School Board to Vote on Armed Educator Policy Next Month


Discussion regarding arming school district employees continues to churn as the Campbell County School District Board of Trustees has yet to decide whether creating a policy that would allow for concealed carry would be best for the district.

At last night’s meeting, Deputy Superintendent Kirby Eisenhauer presented the board with answers to 13 of the most frequently asked questions on the recent online public survey. More than 200 respondents to indicated they would like more information before deciding if they are for or against creation of a concealed carry policy.

Three people got up to address the board during the public comment section of the meeting in Campbell County, all to voice their disapproval for moving forward with creating an armed educator policy.

-- Advertisement – Story Continues Below --

The State Legislature adopted the new law in 2017. Wyoming Statute 21-3-132 “Possession of firearms on school property,” gives each school district the authority to create and enact a policy, if they so choose. Since that time, the board has taken a measured approach, gathering as much public input as possible before making a decision.

Uinta County School District #1 (UCSD#1) in Evanston was the first in the state to approve and develop an armed educator policy just a few months after the law took effect.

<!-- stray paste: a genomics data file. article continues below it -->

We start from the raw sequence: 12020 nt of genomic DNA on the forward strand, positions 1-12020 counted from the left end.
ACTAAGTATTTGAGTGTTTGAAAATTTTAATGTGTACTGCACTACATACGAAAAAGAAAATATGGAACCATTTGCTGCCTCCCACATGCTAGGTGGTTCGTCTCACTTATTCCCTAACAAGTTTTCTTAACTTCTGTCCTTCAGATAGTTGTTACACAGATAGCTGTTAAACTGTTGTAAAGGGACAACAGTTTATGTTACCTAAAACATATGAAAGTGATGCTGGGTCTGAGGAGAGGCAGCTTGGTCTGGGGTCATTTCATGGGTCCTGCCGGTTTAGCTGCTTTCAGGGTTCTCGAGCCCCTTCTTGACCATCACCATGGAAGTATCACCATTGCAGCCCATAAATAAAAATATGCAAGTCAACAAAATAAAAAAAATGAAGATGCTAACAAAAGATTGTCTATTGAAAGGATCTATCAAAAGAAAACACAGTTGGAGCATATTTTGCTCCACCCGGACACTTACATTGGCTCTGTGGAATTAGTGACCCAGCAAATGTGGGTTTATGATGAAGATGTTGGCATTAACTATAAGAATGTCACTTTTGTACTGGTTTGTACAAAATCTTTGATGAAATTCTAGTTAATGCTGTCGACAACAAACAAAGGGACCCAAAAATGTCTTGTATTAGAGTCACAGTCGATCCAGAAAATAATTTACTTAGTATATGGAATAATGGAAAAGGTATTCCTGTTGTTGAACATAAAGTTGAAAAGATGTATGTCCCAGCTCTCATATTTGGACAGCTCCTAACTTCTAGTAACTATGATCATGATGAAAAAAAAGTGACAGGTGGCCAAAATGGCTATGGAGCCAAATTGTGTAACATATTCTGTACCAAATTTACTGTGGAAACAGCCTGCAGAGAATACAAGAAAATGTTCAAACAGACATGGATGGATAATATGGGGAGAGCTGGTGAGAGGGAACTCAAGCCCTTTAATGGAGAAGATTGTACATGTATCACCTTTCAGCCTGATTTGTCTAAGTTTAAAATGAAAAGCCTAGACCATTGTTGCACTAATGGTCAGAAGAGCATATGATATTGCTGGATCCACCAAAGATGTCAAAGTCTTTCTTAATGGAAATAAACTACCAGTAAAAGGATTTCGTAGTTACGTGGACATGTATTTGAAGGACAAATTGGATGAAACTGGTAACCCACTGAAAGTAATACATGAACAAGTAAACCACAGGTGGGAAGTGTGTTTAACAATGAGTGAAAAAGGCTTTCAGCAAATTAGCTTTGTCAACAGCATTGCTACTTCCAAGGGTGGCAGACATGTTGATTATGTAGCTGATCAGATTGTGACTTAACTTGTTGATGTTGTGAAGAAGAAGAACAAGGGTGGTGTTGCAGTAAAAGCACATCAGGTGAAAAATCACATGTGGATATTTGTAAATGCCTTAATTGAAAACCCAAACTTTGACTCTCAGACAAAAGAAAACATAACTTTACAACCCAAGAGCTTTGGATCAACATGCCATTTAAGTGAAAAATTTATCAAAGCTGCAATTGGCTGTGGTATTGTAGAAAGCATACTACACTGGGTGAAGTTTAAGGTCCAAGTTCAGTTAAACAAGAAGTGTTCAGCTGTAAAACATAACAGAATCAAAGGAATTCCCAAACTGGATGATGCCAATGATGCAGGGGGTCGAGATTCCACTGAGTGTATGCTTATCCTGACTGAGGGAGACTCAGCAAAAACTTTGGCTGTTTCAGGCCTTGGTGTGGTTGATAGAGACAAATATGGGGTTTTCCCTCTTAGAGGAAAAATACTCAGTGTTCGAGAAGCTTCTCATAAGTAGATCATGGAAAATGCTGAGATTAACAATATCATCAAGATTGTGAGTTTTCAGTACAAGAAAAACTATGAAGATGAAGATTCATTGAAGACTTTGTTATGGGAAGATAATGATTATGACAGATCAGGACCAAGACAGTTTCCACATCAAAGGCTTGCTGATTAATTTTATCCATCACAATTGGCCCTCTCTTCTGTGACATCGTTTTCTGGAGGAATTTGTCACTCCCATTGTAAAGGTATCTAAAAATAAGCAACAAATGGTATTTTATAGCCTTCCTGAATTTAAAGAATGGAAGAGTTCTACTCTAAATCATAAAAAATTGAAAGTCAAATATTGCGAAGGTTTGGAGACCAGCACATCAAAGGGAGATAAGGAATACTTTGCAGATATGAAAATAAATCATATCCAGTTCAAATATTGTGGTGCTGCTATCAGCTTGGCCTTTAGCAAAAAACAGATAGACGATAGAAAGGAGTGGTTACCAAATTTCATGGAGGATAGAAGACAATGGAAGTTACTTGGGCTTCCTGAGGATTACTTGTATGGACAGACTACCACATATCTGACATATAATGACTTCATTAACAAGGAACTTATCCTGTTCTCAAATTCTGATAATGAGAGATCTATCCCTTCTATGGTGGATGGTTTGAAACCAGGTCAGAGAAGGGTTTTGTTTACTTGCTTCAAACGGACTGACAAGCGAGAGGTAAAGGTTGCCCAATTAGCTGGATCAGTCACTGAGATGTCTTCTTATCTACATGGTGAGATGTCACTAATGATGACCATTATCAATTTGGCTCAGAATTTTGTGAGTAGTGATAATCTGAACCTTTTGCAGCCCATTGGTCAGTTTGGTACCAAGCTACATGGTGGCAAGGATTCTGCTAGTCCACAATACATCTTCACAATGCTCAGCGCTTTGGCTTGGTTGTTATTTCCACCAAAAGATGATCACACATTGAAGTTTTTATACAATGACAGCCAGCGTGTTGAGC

-- Advertisement – Story Continues Below --

According to UCSD#1 Superintendent Ryan Thomas, the school board unanimously approved the policy for a second time in June 2019. Rule CKA took effect in Uinta County July 1, 2019.

Thomas said although the exact number and identity of those who have applied to carry concealed firearms at school facilities is confidential, he did say there have already been applicants.

-- Advertisement – Story Continues Below --

The Campbell County School Board is scheduled to decide next month whether to move forward with developing a policy.

Meanwhile, UCSD#1 received notice today that the same group that took legal action in 2017, is now challenging the constitutionality of the statute as a whole.

“It’s frustrating to me that the rights of the majority continue to be trampled on,” Thomas said, adding that was his opinion alone. “It’s a huge distraction to what we’re trying to do here at the district level.”